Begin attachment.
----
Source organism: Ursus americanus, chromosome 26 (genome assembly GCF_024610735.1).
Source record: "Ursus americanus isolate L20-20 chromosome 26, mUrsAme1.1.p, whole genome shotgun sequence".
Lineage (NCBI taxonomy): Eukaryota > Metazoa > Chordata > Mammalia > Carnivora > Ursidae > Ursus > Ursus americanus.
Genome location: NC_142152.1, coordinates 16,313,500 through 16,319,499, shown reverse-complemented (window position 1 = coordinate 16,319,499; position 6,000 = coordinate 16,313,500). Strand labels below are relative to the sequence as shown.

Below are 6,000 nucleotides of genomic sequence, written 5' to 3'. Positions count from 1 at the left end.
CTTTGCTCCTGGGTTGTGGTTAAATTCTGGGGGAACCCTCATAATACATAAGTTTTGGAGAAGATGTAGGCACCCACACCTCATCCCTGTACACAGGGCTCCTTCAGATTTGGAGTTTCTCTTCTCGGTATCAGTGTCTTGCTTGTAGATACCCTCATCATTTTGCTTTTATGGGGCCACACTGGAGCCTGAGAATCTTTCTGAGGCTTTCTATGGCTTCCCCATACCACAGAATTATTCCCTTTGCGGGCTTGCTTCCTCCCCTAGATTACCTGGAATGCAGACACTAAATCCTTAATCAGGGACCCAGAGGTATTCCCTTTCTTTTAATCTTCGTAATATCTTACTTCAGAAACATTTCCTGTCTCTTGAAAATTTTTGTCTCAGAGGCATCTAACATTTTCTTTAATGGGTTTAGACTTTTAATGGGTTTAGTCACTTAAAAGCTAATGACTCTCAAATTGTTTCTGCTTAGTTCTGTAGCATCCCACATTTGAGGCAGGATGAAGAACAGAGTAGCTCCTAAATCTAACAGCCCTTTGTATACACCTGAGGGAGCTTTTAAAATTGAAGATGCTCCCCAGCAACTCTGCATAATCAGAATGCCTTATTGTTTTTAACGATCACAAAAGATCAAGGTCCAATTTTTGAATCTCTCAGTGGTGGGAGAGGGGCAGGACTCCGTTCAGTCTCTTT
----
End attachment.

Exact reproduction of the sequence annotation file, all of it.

Source organism: Ursus americanus, chromosome 26 (genome assembly GCF_024610735.1).
Source record: "Ursus americanus isolate L20-20 chromosome 26, mUrsAme1.1.p, whole genome shotgun sequence".
Lineage (NCBI taxonomy): Eukaryota > Metazoa > Chordata > Mammalia > Carnivora > Ursidae > Ursus > Ursus americanus.
Genome location: NC_142152.1, coordinates 16,313,500 through 16,319,499, shown reverse-complemented (window position 1 = coordinate 16,319,499; position 6,000 = coordinate 16,313,500). Strand labels below are relative to the sequence as shown.

Below are 6,000 nucleotides of genomic sequence, written 5' to 3'. Positions count from 1 at the left end.
CTTTGCTCCTGGGTTGTGGTTAAATTCTGGGGGAACCCTCATAATACATAAGTTTTGGAGAAGATGTAGGCACCCACACCTCATCCCTGTACACAGGGCTCCTTCAGATTTGGAGTTTCTCTTCTCGGTATCAGTGTCTTGCTTGTAGATACCCTCATCATTTTGCTTTTATGGGGCCACACTGGAGCCTGAGAATCTTTCTGAGGCTTTCTATGGCTTCCCCATACCACAGAATTATTCCCTTTGCGGGCTTGCTTCCTCCCCTAGATTACCTGGAATGCAGACACTAAATCCTTAATCAGGGACCCAGAGGTATTCCCTTTCTTTTAATCTTCGTAATATCTTACTTCAGAAACATTTCCTGTCTCTTGAAAATTTTTGTCTCAGAGGCATCTAACATTTTCTTTAATGGGTTTAGACTTTTAATGGGTTTAGTCACTTAAAAGCTAATGACTCTCAAATTGTTTCTGCTTAGTTCTGTAGCATCCCACATTTGAGGCAGGATGAAGAACAGAGTAGCTCCTAAATCTAACAGCCCTTTGTATACACCTGAGGGAGCTTTTAAAATTGAAGATGCTCCCCAGCAACTCTGCATAATCAGAATGCCTTATTGTTTTTAACGATCACAAAAGATCAAGGTCCAATTTTTGAATCTCTCAGTGGTGGGAGAGGGGCAGGACTCCGTTCAGTCTCTTT